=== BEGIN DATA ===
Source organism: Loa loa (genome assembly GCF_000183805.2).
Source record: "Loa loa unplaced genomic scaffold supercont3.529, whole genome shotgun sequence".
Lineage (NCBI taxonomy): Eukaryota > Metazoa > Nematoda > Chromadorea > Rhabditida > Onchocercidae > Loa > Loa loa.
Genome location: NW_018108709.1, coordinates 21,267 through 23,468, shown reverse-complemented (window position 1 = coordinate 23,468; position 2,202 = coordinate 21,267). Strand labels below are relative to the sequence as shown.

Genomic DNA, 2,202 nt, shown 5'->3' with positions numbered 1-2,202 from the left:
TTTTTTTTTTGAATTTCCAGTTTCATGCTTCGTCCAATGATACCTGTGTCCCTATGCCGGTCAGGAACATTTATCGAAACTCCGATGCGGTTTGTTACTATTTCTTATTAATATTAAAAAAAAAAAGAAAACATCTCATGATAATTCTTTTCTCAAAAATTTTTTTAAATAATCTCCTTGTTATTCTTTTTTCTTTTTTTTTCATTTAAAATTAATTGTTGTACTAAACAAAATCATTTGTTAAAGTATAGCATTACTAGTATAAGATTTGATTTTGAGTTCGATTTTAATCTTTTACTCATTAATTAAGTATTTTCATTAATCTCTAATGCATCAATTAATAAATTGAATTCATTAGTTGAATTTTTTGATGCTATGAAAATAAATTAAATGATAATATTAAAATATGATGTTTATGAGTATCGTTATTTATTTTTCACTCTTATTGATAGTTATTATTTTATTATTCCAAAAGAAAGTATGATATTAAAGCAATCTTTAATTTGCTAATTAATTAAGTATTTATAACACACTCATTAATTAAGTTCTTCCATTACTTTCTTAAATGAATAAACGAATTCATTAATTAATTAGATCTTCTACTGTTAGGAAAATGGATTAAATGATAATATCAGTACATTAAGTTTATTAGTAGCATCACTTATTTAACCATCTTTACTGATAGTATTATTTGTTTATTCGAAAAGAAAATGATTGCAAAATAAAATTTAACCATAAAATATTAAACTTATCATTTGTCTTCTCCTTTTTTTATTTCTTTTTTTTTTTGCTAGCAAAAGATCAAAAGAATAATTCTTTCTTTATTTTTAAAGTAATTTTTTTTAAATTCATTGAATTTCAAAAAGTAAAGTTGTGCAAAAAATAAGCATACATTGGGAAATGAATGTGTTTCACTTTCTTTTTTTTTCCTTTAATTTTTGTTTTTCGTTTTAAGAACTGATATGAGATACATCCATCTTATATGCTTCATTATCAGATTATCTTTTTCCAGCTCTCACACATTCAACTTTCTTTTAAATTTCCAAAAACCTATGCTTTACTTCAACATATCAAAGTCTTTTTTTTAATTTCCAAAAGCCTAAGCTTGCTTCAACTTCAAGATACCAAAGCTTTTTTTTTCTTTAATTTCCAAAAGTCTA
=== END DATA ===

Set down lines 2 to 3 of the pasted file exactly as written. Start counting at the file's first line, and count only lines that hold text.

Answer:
Source record: "Loa loa unplaced genomic scaffold supercont3.529, whole genome shotgun sequence".
Lineage (NCBI taxonomy): Eukaryota > Metazoa > Nematoda > Chromadorea > Rhabditida > Onchocercidae > Loa > Loa loa.